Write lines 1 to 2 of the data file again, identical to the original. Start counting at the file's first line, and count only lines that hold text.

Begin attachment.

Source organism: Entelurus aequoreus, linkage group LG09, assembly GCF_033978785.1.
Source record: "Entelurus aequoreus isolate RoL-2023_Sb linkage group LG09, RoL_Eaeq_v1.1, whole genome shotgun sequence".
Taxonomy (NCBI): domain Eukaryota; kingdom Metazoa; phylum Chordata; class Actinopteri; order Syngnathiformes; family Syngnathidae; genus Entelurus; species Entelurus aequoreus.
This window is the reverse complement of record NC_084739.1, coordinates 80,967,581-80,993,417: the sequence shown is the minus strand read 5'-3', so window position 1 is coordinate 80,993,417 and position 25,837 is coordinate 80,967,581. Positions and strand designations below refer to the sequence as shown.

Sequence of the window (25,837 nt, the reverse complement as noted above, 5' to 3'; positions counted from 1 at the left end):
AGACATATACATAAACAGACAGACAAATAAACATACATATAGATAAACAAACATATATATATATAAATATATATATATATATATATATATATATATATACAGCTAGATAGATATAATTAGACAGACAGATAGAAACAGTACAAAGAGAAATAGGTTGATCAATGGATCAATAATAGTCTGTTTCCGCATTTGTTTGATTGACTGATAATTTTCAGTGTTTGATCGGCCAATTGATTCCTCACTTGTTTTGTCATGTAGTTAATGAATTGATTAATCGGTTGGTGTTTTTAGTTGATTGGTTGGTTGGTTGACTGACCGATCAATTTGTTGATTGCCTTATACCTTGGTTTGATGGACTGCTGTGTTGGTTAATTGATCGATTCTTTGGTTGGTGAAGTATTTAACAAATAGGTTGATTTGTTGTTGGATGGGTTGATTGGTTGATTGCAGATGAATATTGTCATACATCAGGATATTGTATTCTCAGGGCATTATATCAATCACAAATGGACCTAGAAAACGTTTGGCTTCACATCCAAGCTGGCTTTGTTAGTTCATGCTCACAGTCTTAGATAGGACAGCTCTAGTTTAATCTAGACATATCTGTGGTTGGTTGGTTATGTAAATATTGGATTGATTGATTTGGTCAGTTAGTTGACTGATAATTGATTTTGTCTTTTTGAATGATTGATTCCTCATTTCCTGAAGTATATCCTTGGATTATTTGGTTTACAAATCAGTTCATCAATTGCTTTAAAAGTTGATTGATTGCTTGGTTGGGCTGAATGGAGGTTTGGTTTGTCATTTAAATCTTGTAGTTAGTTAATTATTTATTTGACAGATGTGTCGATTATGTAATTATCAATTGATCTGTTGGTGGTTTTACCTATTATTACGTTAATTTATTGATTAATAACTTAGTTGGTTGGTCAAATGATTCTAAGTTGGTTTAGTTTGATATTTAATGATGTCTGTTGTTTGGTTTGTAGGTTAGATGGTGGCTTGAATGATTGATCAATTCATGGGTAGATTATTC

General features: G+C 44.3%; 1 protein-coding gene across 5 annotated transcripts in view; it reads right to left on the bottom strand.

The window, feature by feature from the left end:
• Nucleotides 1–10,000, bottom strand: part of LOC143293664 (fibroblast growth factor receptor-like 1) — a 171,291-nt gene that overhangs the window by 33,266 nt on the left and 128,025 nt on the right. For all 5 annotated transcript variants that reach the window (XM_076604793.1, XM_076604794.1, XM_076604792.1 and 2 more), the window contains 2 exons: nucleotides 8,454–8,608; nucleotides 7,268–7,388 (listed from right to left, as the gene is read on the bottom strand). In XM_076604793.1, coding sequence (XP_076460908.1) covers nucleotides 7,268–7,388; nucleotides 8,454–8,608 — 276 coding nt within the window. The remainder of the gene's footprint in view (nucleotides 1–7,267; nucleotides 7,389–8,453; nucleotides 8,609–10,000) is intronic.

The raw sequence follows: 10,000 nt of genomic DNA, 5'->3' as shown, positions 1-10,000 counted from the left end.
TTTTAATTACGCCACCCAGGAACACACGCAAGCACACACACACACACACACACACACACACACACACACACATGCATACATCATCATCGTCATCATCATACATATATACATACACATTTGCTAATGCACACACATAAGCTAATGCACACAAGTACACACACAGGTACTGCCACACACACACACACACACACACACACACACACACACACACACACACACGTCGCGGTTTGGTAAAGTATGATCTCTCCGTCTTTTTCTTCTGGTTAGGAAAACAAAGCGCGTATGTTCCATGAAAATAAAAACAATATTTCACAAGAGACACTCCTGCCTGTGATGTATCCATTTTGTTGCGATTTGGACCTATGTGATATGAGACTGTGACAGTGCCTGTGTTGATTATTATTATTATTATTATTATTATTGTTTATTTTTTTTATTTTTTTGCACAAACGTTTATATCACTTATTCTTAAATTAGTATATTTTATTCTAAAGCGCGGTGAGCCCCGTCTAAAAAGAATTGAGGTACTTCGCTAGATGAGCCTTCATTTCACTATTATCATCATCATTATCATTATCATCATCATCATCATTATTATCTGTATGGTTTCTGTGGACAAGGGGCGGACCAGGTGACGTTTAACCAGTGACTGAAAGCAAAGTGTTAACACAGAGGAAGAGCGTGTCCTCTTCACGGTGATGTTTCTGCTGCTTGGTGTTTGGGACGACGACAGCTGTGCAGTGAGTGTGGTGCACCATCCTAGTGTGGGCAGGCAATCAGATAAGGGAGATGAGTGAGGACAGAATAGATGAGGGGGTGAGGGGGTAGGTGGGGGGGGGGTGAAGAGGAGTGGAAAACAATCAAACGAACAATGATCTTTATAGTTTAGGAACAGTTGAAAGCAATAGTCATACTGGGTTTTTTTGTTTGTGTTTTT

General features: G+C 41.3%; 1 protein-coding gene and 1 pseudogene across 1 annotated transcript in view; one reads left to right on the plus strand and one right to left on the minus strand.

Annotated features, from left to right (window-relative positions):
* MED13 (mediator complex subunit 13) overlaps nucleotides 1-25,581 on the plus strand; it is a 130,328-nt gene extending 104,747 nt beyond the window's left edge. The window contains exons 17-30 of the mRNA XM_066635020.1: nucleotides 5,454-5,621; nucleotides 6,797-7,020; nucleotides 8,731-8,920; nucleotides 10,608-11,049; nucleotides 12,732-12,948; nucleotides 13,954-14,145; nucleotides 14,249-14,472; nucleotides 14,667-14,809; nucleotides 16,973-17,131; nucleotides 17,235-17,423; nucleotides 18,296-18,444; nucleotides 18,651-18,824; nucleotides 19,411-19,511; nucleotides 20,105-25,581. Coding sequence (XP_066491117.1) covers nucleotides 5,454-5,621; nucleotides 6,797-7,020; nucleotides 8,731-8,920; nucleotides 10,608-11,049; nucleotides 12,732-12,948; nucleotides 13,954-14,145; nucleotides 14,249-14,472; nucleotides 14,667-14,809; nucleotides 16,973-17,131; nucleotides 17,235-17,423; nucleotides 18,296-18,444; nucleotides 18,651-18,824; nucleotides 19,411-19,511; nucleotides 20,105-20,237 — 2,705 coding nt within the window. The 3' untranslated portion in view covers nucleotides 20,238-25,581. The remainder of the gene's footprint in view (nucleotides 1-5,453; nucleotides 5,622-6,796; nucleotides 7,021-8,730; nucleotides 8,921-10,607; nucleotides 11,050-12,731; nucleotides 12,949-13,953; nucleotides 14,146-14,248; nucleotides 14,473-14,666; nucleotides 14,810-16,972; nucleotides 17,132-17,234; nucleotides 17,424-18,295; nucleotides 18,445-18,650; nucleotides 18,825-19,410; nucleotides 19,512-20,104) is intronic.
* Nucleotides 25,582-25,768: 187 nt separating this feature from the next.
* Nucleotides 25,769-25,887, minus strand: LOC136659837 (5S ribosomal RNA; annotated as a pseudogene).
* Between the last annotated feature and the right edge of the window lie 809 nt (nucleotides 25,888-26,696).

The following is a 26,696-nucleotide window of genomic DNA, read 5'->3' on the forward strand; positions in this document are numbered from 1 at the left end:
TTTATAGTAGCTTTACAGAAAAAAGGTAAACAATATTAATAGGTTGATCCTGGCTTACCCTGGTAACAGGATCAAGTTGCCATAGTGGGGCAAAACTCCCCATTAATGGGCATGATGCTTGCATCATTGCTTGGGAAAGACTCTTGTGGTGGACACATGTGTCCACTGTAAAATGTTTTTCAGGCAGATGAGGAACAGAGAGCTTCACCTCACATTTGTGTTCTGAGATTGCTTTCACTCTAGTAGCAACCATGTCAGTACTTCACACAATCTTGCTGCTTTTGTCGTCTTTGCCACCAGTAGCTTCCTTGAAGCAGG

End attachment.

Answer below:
Source organism: Entelurus aequoreus, linkage group LG09, assembly GCF_033978785.1.
Source record: "Entelurus aequoreus isolate RoL-2023_Sb linkage group LG09, RoL_Eaeq_v1.1, whole genome shotgun sequence".